This paper presents measurements conducted in a physical model of the adult human airway. The goals of this work are to (1) benchmark the physical model to excised larynx models in the literature and (2) empirically demonstrate the relationship between vocal fold drag and sound production. Results from the airway model are first benchmarked to published time-averaged behavior of excised larynx models. The airway model in this work exhibited higher glottal volume flow, lower glottal resistance, and less fundamental frequency variation than excised larynx models. Next, concurrent measurements of source behavior and radiated sound were compared. Unsteady transglottal pressure (a surrogate measure for vocal fold drag) and radiated sound, measured at the mouth, showed good correlation. In particular, the standard deviation and the ratio of the power of the first and second harmonics of the transglottal and mouth pressures were strongly correlated. This empirical result supports the assertion that vocal fold drag is the principal source of sound in phonation.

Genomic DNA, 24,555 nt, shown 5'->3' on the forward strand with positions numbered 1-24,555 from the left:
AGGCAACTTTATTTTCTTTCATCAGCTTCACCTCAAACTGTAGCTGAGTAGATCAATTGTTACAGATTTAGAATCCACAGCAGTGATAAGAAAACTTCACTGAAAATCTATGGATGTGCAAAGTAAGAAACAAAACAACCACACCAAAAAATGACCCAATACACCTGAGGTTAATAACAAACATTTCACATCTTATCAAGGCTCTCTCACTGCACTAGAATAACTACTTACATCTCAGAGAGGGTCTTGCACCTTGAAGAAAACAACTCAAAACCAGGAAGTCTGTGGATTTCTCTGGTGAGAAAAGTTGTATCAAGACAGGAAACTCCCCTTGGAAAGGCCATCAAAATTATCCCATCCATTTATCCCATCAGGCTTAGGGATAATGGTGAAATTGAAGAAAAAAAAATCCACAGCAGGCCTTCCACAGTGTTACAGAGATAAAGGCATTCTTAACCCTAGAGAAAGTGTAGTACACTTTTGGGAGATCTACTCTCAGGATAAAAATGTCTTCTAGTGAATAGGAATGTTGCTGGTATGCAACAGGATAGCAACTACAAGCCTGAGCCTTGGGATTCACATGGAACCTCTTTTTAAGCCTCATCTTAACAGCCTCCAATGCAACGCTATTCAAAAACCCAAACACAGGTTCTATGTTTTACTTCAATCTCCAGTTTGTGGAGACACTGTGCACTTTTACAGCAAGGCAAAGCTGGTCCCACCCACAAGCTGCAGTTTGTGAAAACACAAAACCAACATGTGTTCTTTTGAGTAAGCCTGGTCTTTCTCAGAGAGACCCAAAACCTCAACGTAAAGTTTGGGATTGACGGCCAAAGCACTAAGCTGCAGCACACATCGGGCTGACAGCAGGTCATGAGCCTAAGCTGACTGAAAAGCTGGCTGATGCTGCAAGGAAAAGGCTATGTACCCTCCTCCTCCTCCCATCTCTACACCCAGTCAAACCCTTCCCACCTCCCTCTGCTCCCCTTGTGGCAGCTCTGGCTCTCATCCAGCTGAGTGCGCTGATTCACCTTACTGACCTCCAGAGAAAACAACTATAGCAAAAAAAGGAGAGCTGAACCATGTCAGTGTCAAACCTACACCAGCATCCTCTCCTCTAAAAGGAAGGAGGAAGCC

All Science Journal Classification (ASJC) codes
- Arts and Humanities (miscellaneous)
- Acoustics and Ultrasonics